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Spotify, Amazon, Pandora propose much lower royalty streaming rates

Streaming giants Spotify, Amazon, and Pandora have proposed much lower streaming royalty rates. As per a report by Billboard, October 21 saw a number of streaming industry biggies make a filing to the US Copyright Royalty Board (CRB), proposing to bring down royalty rates for the period between 2023-2027.

Seeking to Bring Down the Increased Rates

As per the news first reported by Consequence of Sound, three of the biggest platforms, namely, Amazon, Spotify, and Pandora, are calling for a significant reduction in the royalties as compared to that applicable between 2018-2022.

The proposals are for the upcoming CRB Phonerecords IV (that is, the fourth period of rate determination), which is set to come into effect in 2023. The current period is referred to as Phonerecords III, and is interesting in the sense that it saw an increase over the previous two periods (Phonerecords I between 2008-2012, and Phonerecords II from 2013-2017). Royalty rates currently stand at 15.1 percent of a service’s revenue in the final year.

But these rates are currently under scrutiny at an Appeals Court, despite not always been put to practical use. Take for example Spotify, which has reverted back to the previous, lower rates, as soon as the case was appealed.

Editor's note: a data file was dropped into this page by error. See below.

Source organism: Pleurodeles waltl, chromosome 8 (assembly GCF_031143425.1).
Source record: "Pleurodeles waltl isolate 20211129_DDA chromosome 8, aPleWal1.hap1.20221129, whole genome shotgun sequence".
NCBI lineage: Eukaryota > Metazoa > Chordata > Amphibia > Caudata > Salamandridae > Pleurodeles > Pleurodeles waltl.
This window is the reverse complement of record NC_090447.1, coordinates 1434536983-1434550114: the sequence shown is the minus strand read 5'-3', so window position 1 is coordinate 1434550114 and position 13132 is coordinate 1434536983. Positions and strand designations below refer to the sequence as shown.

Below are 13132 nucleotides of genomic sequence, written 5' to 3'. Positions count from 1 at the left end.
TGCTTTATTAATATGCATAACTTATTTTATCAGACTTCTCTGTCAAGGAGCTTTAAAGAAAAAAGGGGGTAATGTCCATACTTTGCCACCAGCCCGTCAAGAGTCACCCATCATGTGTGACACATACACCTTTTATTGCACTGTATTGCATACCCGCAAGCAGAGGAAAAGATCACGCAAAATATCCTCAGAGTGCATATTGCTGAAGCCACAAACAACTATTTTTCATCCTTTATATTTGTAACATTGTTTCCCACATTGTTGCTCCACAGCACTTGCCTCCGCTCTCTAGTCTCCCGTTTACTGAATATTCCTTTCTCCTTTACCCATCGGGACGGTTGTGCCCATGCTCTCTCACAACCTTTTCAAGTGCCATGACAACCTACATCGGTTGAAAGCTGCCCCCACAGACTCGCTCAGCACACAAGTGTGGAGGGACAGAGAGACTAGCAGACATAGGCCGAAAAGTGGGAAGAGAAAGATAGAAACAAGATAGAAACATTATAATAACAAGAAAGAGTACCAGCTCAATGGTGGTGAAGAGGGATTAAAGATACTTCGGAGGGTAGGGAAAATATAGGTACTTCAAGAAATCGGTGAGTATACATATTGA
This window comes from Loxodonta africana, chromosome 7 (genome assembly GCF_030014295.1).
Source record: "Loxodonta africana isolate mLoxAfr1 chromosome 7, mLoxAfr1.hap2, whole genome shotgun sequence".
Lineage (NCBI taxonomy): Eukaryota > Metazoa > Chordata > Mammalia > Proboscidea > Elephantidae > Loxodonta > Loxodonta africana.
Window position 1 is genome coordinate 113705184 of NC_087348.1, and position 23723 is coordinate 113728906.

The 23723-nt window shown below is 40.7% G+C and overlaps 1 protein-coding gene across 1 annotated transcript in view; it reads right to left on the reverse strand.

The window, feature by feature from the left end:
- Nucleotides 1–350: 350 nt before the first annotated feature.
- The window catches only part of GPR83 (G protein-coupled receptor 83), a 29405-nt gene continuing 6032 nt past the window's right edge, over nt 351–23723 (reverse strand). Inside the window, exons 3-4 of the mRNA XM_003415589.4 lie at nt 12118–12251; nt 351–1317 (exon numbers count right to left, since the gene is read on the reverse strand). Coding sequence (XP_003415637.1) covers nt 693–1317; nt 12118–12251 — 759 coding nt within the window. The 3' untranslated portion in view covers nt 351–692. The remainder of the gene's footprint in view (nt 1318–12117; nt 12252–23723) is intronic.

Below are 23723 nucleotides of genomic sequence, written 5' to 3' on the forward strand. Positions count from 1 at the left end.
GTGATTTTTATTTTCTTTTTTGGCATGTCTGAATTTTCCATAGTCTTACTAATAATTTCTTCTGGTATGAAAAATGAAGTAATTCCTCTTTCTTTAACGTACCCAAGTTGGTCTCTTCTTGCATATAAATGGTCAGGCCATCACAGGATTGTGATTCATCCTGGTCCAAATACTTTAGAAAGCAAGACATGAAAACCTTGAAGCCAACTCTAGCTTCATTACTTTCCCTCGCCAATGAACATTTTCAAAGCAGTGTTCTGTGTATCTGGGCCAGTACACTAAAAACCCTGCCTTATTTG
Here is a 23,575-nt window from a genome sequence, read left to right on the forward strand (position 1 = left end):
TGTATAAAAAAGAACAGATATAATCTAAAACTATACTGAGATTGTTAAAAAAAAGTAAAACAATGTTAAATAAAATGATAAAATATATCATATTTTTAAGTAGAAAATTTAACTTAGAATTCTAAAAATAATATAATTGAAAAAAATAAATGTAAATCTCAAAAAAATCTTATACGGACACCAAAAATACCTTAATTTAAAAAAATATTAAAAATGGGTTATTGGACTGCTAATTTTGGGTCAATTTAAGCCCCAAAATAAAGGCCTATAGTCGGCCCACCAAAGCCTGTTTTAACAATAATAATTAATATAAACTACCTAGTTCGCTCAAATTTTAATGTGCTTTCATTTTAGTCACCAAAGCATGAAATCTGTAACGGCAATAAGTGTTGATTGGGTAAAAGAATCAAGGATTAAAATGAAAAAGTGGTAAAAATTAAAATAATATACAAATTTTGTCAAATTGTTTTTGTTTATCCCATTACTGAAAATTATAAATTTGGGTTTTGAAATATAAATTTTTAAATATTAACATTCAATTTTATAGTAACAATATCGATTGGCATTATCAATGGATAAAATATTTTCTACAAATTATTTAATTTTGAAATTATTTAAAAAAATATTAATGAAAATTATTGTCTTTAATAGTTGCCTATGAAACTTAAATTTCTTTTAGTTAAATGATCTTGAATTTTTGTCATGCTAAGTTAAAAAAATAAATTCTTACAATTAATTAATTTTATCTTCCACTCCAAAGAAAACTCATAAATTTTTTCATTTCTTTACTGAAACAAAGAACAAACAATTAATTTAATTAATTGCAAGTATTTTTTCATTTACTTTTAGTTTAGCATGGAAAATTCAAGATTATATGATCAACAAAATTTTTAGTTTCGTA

Publishers Want Higher Rates

This proposal comes even as the National Music Publisher’s Association (NMPA) is seeking to increase the headline rate to 20 percent of the revenue of a digital service. To counter this, Amazon, along with Spotify and Pandora, has proposed bringing down the rate to around 10.5 percent, corresponding to pre-2018 levels.

Spotify, Amazon, Pandora propose much lower royalty streaming rates

Image Credits: Mac City Net

At the same time, Apple Music has decided to not follow the trend, and instead wait for the judgement on the Phonerecords III appeal. As such, depending on which way the ruling turns, Apple might either become a haven for artists and songwriters alike during the period between 2023-2027, or end up going the same way the other platforms are treading.

The Digital Media Association (DiMA) has come forward to defend the lower rates, saying that in order to be competitive, streamers need “billions of dollars invested into catalogs,” while also arguing than a growing listener base would also bring in more revenue. CEO Garrett Levin has said that the organization believes that the “answer lies” in “grappling with this cognitive dissonance,” instead of rushing to judgements. He has added that the main focus should on be on “preserving long-term industry growth” while also making sure that as many people as possible, are benefited.







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